Andrew Ellis, et al v. City of Minneapolis, et al


PER CURIAM OPINION FILED - THE COURT: James B. Loken, Myron H. Bright and Kermit E. Bye (UNPUBLISHED) [4054168] [12-3584]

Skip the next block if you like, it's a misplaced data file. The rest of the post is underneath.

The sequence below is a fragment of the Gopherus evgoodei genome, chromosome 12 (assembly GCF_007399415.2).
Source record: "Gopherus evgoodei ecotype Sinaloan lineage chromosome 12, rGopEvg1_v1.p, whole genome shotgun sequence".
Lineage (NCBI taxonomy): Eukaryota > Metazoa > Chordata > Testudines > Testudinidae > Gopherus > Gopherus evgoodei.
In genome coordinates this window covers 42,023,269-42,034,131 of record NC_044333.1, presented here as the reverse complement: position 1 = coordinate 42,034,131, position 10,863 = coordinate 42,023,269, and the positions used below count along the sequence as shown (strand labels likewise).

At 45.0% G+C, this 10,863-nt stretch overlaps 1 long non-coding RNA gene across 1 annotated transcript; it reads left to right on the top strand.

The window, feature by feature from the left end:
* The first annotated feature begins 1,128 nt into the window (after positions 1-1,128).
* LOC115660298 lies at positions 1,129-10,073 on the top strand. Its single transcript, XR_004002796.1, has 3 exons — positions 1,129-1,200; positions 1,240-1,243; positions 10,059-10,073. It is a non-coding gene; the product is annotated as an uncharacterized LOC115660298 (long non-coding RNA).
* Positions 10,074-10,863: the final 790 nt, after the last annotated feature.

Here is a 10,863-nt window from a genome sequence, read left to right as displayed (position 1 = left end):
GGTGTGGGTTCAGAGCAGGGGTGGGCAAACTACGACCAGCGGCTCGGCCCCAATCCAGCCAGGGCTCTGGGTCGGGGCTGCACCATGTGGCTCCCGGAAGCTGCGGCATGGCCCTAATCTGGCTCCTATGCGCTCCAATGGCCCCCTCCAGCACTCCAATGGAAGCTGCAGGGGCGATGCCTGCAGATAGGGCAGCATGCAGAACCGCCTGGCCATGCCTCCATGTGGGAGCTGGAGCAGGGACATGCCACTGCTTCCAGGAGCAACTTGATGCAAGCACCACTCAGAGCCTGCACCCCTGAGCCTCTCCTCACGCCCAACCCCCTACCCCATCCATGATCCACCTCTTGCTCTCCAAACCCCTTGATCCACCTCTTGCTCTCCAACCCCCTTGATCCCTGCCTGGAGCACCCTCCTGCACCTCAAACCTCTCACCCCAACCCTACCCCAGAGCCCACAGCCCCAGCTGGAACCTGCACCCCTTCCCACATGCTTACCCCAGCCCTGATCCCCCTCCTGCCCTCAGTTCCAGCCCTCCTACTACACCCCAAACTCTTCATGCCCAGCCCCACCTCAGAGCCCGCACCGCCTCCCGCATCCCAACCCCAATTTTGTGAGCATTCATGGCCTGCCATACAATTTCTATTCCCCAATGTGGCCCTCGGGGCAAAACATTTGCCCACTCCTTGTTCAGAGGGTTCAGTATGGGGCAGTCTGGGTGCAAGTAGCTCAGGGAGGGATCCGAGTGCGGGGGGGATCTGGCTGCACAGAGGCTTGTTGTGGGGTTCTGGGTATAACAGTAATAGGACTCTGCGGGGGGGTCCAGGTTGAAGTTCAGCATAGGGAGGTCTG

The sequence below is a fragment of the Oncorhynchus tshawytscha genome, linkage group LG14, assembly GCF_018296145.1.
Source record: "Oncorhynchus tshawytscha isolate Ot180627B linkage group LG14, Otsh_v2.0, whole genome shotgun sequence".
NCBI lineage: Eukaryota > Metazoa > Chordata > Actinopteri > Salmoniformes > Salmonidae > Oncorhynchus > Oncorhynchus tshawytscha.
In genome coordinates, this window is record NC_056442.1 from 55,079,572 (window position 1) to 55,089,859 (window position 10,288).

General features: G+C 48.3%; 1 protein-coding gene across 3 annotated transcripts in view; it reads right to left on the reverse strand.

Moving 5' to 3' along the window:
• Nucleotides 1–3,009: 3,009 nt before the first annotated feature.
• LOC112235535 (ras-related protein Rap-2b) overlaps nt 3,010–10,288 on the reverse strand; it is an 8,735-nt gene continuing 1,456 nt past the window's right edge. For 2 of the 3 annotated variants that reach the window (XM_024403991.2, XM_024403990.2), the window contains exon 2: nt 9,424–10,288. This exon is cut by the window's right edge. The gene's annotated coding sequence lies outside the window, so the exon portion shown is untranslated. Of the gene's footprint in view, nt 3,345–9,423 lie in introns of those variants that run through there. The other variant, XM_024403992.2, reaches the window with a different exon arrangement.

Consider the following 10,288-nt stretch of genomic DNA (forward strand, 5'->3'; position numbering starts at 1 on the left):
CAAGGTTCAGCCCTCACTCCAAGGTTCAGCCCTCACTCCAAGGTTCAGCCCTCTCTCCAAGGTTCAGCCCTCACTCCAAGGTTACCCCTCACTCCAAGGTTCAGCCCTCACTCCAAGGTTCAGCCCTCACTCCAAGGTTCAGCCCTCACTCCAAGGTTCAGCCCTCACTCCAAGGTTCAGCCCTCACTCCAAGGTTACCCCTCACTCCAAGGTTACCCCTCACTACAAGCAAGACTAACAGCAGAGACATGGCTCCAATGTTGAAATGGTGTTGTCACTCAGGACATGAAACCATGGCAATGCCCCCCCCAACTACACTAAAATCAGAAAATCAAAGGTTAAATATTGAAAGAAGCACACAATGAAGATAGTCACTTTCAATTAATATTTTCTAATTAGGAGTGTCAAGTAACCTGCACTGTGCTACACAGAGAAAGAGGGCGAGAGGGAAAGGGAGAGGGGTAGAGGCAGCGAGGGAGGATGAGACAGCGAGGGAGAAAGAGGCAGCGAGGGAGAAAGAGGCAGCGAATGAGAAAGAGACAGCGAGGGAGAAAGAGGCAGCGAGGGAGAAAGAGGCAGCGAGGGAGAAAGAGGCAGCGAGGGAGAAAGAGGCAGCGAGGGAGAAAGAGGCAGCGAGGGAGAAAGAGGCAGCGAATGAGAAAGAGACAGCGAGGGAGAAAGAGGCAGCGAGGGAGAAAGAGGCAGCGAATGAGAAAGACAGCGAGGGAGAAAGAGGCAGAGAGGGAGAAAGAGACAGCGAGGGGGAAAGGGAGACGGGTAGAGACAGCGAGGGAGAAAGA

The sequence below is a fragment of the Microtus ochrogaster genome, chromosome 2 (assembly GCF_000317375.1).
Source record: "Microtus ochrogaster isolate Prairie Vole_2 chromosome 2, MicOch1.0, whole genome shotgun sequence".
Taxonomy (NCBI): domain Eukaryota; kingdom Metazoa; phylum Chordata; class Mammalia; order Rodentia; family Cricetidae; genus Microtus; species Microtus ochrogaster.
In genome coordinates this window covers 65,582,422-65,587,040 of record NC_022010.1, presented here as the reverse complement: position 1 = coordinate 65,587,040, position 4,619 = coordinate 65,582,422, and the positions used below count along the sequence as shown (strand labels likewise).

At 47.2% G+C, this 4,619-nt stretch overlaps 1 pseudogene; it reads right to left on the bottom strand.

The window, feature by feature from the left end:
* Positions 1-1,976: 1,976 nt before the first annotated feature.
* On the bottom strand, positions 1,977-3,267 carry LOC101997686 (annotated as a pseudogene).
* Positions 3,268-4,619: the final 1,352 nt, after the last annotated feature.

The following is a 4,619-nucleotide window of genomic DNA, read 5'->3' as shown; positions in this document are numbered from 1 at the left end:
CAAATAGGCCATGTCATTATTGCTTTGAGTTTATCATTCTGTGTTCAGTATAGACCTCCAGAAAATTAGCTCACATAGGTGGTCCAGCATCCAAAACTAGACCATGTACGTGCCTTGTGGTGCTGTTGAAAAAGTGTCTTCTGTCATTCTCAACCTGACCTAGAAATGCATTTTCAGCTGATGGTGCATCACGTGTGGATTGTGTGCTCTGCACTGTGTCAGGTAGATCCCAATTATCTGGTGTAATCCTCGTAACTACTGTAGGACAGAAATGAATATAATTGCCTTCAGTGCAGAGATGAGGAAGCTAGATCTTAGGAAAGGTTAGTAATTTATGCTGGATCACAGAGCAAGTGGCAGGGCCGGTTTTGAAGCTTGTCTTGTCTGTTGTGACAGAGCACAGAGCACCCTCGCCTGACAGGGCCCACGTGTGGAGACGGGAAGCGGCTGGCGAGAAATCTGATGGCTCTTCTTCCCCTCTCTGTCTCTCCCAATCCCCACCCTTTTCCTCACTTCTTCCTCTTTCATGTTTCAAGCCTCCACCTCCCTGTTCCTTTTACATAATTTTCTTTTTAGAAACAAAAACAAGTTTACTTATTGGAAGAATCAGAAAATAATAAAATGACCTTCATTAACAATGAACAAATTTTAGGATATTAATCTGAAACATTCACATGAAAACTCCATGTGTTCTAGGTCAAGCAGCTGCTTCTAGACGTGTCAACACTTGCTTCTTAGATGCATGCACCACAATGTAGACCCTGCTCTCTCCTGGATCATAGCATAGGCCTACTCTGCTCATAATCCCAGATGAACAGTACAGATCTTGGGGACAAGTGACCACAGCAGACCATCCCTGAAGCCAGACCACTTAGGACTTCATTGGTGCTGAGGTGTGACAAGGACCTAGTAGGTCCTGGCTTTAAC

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United States Court of Appeals For the Eighth Circuit ___________________________ No. 12-3584 ___________________________ Andrew Ellis; Harriet Ellis lllllllllllllllllllll Plaintiffs - Appellants v. City of Minneapolis, a municipal corporation; John and Jane Does 1-10 lllllllllllllllllllll Defendants - Appellees ____________ Appeal from United States District Court for the District of Minnesota - Minneapolis ____________ Submitted: June 12, 2013 Filed: July 12, 2013 [Unpublished] ____________ Before LOKEN, BRIGHT, and BYE, Circuit Judges. ____________ PER CURIAM. Appellants Andrew and Harriet Ellis owned a rental property in Minneapolis that suffered extensive damage from a fire on January 10, 2006. The City of Minneapolis (“the City”) sought to demolish the property after the fire, but postponed the demolition because Andrew Ellis said he would rehabilitate the property. When Ellis failed to begin rehabilitation in a timely fashion, the City declared the property Appellate Case: 12-3584 Page: 1 Date Filed: 07/12/2013 Entry ID: 4054168 a nuisance and the City Council voted to demolish the property. The property was demolished in June 2006. The Ellises appealed the demolition to the City and subsequently to the Minnesota Court of Appeals. The court of appeals initially remanded for further findings, but when the Ellises appealed the demolition order a second time, the court affirmed the City’s actions. Ellis v. City of Minneapolis, No. A07-2440, 2009 WL 113256 at *1 (Minn. Ct. App. Jan. 20, 2009). The Ellises filed a pro se complaint in federal district court on January 9, 2012, asserting claims against the City for negligence and violations of the Federal Fair Housing Act (“FHA”), Minnesota state building code, and due process. They also sought injunctive relief under the FHA. The City moved to dismiss the complaint for failure to state a claim or, in the alternative, for a more definite statement. Andrew Ellis wrote to the district court prior to the scheduled hearing on the motion to dismiss and requested that the hearing be cancelled, stating “I respectfully stand on my pro-se pleadings.” The district court cancelled the hearing and took the matter under advisement. One week later, Andrew Ellis wrote another letter to the district court, this time asking for leave to amend the complaint. The letter did not include a copy of the proposed complaint. On August 15, 2012, the district court dismissed the Ellises’ complaint. The district court found the FHA claims time-barred and subject to dismissal for failure to state a claim. The Ellises then filed a Rule 59(e) motion to alter, amend, or vacate the judgment. The Ellises argued that the district court erred by failing to mention Andrew Ellis’s second letter in its order, by denying leave to amend, by granting the City’s motion to dismiss instead of the motion for a more definite statement, and by concluding there were no ongoing FHA violations pleaded. The district court denied the Rule 59(e) motion. The district court concluded that no motion to amend was ever properly before the court and any amendment of the complaint would be futile. On appeal, the Ellises challenge the dismissal of their FHA claims, the denial of leave to amend, and the denial of their Rule 59(e) motion. -2- Appellate Case: 12-3584 Page: 2 Date Filed: 07/12/2013 Entry ID: 4054168 After reviewing de novo the City’s motion to dismiss the complaint, we affirm the dismissal. The complaint failed to state a claim under the FHA. Although we must assume all the factual allegations in the complaint to be true and construe them in the light most favorable to the plaintiff, a complaint must contain more than conclusory allegations to survive a motion to dismiss. Hanten v. Sch. Dist. of Riverview Gardens, 183 F.3d 799, 805 (8th Cir. 1999). While courts liberally construe pro se complaints, pro se litigants must still allege sufficient facts to state a plausible claim for relief. Martin v. Sargent, 780 F.2d 1334, 1337 (8th Cir. 1985). The Ellises’ complaint fails to state an FHA claim because it merely recites the elements of an FHA cause of action without alleging specific facts to support the plausibility of the claim. Additionally, even if the Ellises’ FHA claims had been sufficiently pleaded, they would nonetheless be time-barred. See 42 U.S.C. § 3613(a)(1)(A). The only specific factual events alleged in the complaint, the fire and the demolition, both occurred in 2006. The complaint was filed in 2012, well after the two-year limitations period for filing FHA claims had run. Furthermore, the complaint did not sufficiently allege any ongoing FHA violations. We also conclude that the district court did not abuse its discretion in denying the Ellises’ requests to amend their complaint. The Ellises assert they made two such requests. First, the Ellises’ memorandum in opposition to the motion to dismiss stated, “In the alternative, the Plaintiff seeks leave to amend his complaint in order to cure pleading deficiencies should the court rule his complaint does not comply with the standards required for plausibility pleading.” Andrew Ellis’s second letter to the court also requested “permission to amend [the] complaint.” As the district court noted, it never received a proper motion to amend the complaint. In both instances, the Ellises failed to comply with the local rule governing motions to amend, which required the submission of a copy of the proposed complaint as well as a redlined copy highlighting the changes. D. Minn. L.R. 15.1. We have repeatedly held that a district court does not abuse its discretion in denying leave to amend when the party seeking leave has failed to follow procedural rules or failed to attach the -3- Appellate Case: 12-3584 Page: 3 Date Filed: 07/12/2013 Entry ID: 4054168 proposed complaint. See, e.g., O’Neil v. Simplicity, Inc. 574 F.3d 501, 505 (8th Cir. 2009); Meehan v. United Consumers Club Franchising Corp., 312 F.3d 909, 913 (8th Cir. 2002). Finally, we conclude that the district court did not abuse its discretion in denying the Ellises’ Rule 59(e) motion. A Rule 59(e) motion serves a limited function: “correcting manifest errors of law or fact or to present newly discovered evidence.” United States v. Metro. St. Louis Sewer Dist., 440 F.3d 930, 933 (8th Cir. 2006) (internal quotation and citation omitted). As explained above, there were no errors of law in need of correction. In their Rule 59(e) motion, the Ellises also sought post-judgment amendment of the complaint. Such motions are disfavored. See Morrison Enters., L.L.C. v. Dravo Corp., 638 F.3d 594, 610 (8th Cir. 2011). Furthermore, the Ellises again failed to comply with local procedural rules by omitting a redlined copy outlining the proposed changes to their complaint. The district court therefore did not abuse its discretion by denying the Rule 59(e) motion and denying post-judgment leave to amend. Affirmed. ______________________________ -4- Appellate Case: 12-3584 Page: 4 Date Filed: 07/12/2013 Entry ID: 4054168